Indian arrests reveal corruption in granting of pilot licenses
By Rama Lakshmi,
NEW DELHI — An Indian pilot made news here in January when she landed an Airbus 320 passenger plane on its nose wheel. Investigators soon discovered several alarming things: Parminder Kaur Gulati had not only made that dangerous mistake before, she also had earned her senior pilot’s license through fake grades.
Worse still, she had plenty of company.
A government-ordered investigation has exposed a nationwide network of flight schools, aviation officials and others routinely forging grade sheets, fudging logbooks and accepting bribes. The revelation that some unqualified aspirants have made it into the cockpit is just one of a string of scandals that have roiled India in the past six months, but it is among the most serious, potentially endangering the lives of thousands.
“It is worrying that people could get away with it for so long,” said E.K. Bharat Bhushan, India’s director general of civil aviation, showing files of fraudulent grade sheets. “These look so real. It really shakes you.”
Bhushan said he would not describe India’s skies as unsafe, noting, “These are only a handful of our 8,000 certified pilots.” Still, 29 pilots — including Gulati — have lost their licenses and 14 people have been arrested in the wake of the January incident, as officials comb through files from the past five years, scrutinizing the grades of more than 1,700 pilots and auditing 40 flight schools.
India’s airline industry expanded rapidly during that period. From 2009 to 2010 alone, passenger traffic grew by 19 percent. There were more than 51 million domestic passengers last year, and many of them used the numerous low-fare airlines that have sprung up.
The boom also triggered a rush among India’s youths for lucrative jobs as pilots.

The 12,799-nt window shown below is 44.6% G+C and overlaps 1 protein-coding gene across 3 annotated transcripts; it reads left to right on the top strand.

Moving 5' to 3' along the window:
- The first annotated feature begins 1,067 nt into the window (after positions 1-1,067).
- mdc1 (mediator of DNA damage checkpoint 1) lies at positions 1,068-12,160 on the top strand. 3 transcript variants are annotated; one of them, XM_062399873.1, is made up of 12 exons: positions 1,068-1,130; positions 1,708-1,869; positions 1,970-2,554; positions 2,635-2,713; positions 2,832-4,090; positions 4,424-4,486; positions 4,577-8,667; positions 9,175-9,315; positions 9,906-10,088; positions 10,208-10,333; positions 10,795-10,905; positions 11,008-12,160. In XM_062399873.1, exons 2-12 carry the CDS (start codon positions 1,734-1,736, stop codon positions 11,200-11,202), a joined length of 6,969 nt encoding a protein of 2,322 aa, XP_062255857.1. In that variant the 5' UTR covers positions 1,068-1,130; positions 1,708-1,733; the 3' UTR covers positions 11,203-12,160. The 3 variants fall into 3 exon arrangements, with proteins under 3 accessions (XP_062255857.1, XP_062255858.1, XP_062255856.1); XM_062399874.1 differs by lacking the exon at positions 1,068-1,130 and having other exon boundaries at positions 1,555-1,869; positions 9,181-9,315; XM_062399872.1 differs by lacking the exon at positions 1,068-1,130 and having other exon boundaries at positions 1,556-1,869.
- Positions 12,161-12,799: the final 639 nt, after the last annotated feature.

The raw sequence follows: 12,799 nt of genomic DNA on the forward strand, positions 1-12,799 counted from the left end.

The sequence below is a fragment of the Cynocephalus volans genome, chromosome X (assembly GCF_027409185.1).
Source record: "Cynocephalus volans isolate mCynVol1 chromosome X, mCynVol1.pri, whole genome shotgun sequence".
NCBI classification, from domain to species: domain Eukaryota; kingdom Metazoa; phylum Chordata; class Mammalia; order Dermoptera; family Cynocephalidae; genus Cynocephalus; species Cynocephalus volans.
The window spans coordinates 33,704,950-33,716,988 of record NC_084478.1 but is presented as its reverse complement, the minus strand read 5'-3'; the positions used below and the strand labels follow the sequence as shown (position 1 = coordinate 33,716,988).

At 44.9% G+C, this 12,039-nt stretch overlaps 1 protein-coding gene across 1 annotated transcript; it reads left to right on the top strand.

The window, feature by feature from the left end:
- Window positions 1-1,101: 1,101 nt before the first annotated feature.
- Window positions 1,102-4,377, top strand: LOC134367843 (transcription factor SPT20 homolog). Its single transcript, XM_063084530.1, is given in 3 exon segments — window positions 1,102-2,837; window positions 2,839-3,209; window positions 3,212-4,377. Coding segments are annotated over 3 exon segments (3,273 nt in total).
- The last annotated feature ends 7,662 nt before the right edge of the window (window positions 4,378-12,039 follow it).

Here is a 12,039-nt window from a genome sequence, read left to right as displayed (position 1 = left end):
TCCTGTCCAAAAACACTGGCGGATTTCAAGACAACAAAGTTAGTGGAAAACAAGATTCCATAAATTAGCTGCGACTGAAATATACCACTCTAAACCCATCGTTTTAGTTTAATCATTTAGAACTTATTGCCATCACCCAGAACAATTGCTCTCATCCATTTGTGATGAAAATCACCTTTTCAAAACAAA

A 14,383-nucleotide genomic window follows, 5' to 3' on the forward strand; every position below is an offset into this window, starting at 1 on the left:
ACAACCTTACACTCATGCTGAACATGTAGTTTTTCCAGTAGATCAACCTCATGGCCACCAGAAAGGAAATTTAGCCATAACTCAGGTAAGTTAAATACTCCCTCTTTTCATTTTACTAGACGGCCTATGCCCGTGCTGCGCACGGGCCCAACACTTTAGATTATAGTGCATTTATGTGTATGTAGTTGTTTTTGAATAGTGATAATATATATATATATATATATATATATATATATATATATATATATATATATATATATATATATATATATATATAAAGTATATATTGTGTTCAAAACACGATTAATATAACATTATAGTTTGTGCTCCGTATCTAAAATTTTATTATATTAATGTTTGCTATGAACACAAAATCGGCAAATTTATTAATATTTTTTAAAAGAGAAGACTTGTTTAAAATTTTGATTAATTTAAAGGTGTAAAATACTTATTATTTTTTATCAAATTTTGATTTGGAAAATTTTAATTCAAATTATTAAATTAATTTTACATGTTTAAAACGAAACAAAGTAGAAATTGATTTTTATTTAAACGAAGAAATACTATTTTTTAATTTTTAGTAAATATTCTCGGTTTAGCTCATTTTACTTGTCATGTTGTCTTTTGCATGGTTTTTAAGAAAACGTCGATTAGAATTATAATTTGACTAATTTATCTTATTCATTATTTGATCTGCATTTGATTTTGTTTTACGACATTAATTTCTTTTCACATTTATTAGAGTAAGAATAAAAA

“So many flying schools opened in the boom time,” Bhushan said. “There was a lot of competition, but hardly any oversight.”
To graduate from an Indian aviation school, students must log 200 hours of flying time, then pass four written tests. That qualifies them for a commercial pilot’s license, which allows them to work as a co-pilot. To take command of an aircraft, they have to fly 1,500 hours and take additional written tests, which officials say 30 percent of candidates pass.
“The questions in the tests are theoretical, irrelevant and chosen by bureaucrats who have never touched the controls of the aircraft,” said a senior pilot who works for government-owned Air India and spoke on the condition of anonymity to avoid jeopardizing his job. “This is why so many resort to faking their test results. It’s a well-oiled machinery. Flying hours cannot be fudged without the active connivance of aerodrome officials, aviation fuel suppliers, flying instructors and government officials. The rot affects the entire system — from top to the bottom.”
Pilots suspended in the past month worked for Air India and the private airlines SpiceJet and IndiGo, Gulati’s employer.
“We have busted two organized gangs from six cities that ran this racket of fudging test marks and booked them for cheating and forgery,” said Ashok Chand, deputy commissioner of police in New Delhi’s crime department. “The pilots’ licenses have been canceled, but the court has granted them bail.”
Chand said the average bribe paid by aspiring pilots for a forged grade sheet was about $15,000. In India, cheating carries a maximum sentence of seven years in prison.
The civil aviation minister, Vayalar Ravi, told the Parliament that a committee has been formed to develop tougher standards for verifying pilots’ test grades and licenses. He also said that online testing may soon be an option, as part of the effort to limit the opportunities for tampering. The committee’s report is expected by the end of the month.
Priya Subramanian, from the southern city of Chennai, wanted to be a pilot and spent the past year checking out flying schools nationwide.
“I visited six flying academies. It was so frightening because some of them are just operating out of one or two dilapidated, empty rooms. There is no runway, no aircraft most of the time,” she said. “I often wondered about how dangerous it can be to fly in India. When the scandal hit the headlines, I was not surprised at all.”
Subramanian, 33, said she has put her dream of flying on hold until the government addresses the corruption in the system.
In the past two years, the Civil Aviation Ministry also caught 57 pilots who reported drunk for work.
The country’s last major air accident was in May 2010, when a plane overshot a table-top runway upon landing, killing 158 people. The pilot was not Indian.